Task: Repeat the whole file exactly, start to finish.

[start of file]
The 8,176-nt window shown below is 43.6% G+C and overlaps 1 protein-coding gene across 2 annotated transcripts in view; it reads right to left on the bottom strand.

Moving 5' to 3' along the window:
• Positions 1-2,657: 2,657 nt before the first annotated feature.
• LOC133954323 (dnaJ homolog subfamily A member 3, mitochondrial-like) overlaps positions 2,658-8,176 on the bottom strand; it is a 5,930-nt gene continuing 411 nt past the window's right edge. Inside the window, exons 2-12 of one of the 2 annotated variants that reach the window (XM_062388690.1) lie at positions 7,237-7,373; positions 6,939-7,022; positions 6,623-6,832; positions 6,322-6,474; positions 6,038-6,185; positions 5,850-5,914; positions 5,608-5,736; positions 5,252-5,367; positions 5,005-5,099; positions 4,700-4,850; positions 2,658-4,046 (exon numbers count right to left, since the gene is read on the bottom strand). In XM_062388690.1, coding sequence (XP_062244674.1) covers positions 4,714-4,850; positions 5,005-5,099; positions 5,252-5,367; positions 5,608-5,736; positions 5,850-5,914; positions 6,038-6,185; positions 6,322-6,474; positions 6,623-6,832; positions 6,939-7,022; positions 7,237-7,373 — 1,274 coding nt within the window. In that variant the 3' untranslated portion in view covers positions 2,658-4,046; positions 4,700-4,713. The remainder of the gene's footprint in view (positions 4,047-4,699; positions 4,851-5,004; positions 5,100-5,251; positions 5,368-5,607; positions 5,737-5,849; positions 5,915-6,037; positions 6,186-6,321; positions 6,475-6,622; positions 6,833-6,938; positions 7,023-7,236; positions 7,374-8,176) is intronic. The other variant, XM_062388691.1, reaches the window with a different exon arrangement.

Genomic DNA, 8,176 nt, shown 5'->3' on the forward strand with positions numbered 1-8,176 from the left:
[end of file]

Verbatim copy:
The 8,176-nt window shown below is 43.6% G+C and overlaps 1 protein-coding gene across 2 annotated transcripts in view; it reads right to left on the bottom strand.

Moving 5' to 3' along the window:
• Positions 1-2,657: 2,657 nt before the first annotated feature.
• LOC133954323 (dnaJ homolog subfamily A member 3, mitochondrial-like) overlaps positions 2,658-8,176 on the bottom strand; it is a 5,930-nt gene continuing 411 nt past the window's right edge. Inside the window, exons 2-12 of one of the 2 annotated variants that reach the window (XM_062388690.1) lie at positions 7,237-7,373; positions 6,939-7,022; positions 6,623-6,832; positions 6,322-6,474; positions 6,038-6,185; positions 5,850-5,914; positions 5,608-5,736; positions 5,252-5,367; positions 5,005-5,099; positions 4,700-4,850; positions 2,658-4,046 (exon numbers count right to left, since the gene is read on the bottom strand). In XM_062388690.1, coding sequence (XP_062244674.1) covers positions 4,714-4,850; positions 5,005-5,099; positions 5,252-5,367; positions 5,608-5,736; positions 5,850-5,914; positions 6,038-6,185; positions 6,322-6,474; positions 6,623-6,832; positions 6,939-7,022; positions 7,237-7,373 — 1,274 coding nt within the window. In that variant the 3' untranslated portion in view covers positions 2,658-4,046; positions 4,700-4,713. The remainder of the gene's footprint in view (positions 4,047-4,699; positions 4,851-5,004; positions 5,100-5,251; positions 5,368-5,607; positions 5,737-5,849; positions 5,915-6,037; positions 6,186-6,321; positions 6,475-6,622; positions 6,833-6,938; positions 7,023-7,236; positions 7,374-8,176) is intronic. The other variant, XM_062388691.1, reaches the window with a different exon arrangement.

Genomic DNA, 8,176 nt, shown 5'->3' on the forward strand with positions numbered 1-8,176 from the left: